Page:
The rise of the Nazi Party and its consolidation of power

How did the Nazis consolidate their power during 1933-1934?


Hitler as Chancellor

30 January - Hindenburg appoints Hitler as Chancellor but:

  • only three out of 10 ministers were members of the Nazi party
  • the Nazis had less than half the seats in the Reichstag
  • Hindenburg could dismiss Hitler at any time.

The Significance of the Reichstag Fire

Marinus van der Lubbe

Marinus van der Lubbe

4 February - Every party and every public meeting banned from criticizing the Nazi Government.

27 February - The Reichstag Fire. Marinus van der Lubbe arrested. The Nazis blame the Communists – according to the Nazis, the fire was a Communist plot to destroy the government. Hindenburg announces additional powers – The Law for the Protection of the People and the State.

28 February - Suspension of all civil rights and personal freedom. Political prisoners can be held in custody indefinitely, without a hearing. By April, 25,000 political prisoners in Prussia alone.

The March election

5 March - The Nazi Party wins 43.9 per cent of the vote, which equates to 288 seats in the Reichstag. Hitler forms a coalition with the National Party (8 per cent). The Communist party wins 81 seats.

5-9 March - The Nazis gain power in the Lander province.

20 March - Himmler establishes the first concentration camp, in Dachau.

The Enabling Act

23 March - The Reichstag passes the Enabling Act. Hitler had to persuade at least 91 members to vote in favour of the act.

As a result, 444 members voted, which was just over two-thirds of members. Only 94 voted against him. What does this show? Not everyone supported the Nazis. 'Gleichschaltung' means bringing into line.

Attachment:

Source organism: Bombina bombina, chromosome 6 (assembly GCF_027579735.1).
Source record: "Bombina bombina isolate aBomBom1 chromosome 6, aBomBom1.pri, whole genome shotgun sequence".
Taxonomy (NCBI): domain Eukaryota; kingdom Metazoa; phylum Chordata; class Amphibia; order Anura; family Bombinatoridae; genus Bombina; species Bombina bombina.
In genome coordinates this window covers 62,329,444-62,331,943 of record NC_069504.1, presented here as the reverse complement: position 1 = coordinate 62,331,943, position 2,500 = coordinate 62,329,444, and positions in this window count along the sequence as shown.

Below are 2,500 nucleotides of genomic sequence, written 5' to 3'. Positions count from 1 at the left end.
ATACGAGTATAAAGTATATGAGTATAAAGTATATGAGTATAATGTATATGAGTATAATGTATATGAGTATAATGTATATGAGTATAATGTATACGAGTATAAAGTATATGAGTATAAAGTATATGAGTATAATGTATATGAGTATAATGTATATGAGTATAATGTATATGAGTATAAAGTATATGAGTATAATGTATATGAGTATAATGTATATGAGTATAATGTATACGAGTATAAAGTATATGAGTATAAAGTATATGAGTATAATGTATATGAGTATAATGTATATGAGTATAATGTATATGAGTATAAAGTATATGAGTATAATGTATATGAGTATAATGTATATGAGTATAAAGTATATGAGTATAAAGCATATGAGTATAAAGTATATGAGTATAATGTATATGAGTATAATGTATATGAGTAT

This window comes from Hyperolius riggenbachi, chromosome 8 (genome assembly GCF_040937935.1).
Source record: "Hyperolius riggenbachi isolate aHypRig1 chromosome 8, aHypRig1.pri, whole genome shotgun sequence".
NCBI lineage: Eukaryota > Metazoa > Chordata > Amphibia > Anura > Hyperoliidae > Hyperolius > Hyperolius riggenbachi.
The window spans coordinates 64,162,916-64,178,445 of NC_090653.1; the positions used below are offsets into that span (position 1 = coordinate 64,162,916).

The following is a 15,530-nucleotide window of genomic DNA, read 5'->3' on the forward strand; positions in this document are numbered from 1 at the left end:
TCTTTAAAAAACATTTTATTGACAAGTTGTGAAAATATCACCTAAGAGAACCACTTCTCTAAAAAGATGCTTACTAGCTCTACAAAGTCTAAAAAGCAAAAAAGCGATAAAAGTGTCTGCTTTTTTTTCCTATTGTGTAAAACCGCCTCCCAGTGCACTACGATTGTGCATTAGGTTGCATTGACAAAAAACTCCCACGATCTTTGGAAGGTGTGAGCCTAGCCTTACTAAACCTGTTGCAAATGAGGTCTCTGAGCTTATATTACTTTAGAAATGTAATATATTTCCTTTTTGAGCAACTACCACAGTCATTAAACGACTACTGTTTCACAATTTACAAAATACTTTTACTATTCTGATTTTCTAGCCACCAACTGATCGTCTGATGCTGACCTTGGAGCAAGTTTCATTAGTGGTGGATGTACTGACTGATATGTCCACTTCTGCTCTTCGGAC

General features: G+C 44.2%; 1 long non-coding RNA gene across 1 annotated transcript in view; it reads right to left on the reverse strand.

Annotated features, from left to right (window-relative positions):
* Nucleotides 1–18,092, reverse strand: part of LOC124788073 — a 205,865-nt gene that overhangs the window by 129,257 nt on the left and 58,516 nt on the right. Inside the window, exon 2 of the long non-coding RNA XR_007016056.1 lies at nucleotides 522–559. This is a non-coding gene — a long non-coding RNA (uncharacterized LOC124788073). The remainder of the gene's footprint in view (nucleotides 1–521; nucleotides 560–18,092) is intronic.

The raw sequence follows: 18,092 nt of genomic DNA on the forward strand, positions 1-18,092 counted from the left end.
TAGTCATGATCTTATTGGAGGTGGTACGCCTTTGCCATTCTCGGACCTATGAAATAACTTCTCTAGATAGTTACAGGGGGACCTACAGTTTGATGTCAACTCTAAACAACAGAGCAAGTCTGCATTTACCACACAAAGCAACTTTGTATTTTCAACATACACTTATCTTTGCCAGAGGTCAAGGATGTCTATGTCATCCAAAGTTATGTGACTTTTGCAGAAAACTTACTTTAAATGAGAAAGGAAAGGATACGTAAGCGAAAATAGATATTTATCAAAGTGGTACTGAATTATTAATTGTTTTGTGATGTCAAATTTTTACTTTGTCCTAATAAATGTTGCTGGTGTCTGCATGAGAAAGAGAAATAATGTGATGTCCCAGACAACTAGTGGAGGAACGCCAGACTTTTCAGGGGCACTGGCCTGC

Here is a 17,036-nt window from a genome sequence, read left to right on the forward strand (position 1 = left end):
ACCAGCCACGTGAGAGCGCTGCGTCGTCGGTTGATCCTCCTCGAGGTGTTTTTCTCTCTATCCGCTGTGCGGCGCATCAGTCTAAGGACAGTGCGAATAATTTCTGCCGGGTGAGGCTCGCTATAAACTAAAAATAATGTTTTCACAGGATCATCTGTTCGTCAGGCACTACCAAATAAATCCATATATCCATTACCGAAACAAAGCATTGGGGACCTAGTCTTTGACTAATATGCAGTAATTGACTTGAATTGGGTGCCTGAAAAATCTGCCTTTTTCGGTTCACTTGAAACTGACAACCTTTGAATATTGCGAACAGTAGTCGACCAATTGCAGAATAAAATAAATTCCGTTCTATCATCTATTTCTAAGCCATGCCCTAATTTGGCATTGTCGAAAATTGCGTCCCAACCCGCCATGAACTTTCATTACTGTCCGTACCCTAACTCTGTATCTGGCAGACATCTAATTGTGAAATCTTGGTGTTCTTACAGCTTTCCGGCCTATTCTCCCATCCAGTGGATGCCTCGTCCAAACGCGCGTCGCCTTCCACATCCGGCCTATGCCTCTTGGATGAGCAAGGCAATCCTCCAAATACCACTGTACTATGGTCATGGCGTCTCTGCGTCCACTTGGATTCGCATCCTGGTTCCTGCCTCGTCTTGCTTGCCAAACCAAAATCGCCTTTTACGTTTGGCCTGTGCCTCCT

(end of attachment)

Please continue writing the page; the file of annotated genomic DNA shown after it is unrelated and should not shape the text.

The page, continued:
Removal of civil rights

31 March - Every provincial parliament is shut down. They are reorganised to have the same constitution as the Reichstag – the Nazis are therefore in control.

7 April - Managers appointed for each province - they are all members of the Nazi party. They are given the right to appoint and dismiss officers.

How did the Nazis consolidate their power during 1933-1934?


30 January – Dissolution of the provinces.

2 May – Dissolution of the Trade Unions - their offices broken into in all parts of the country, and a number of officers arrested. They merge to become the 'German Labour Front', managed by the Nazis.

10 May – The Nazis occupy the Social Democratic Party’s offices, destroy the party’s newspapers and take its money.


Democracy or Dictatorship (PDF file 437 kb)

Moving towards dictatorship

22 June – The Social Democratic Party is banned, other parties dissolve soon afterwards.

14 July – A law is passed to make every party illegal apart from the Nazi party.

12 November – A new 'election' to the Reichstag is held. The Nazis win 92.2 per cent of the vote. What does this show? Not everyone in Germany supported the Nazi party.

The events and consequences of the Night of the Long Knives

30 June – The Night of the Long Knives. Röhm and members of the SA, together with opponents of the Nazi party, are arrested and shot without trial.

Membership of the SA

August 192930,000
November 193060,000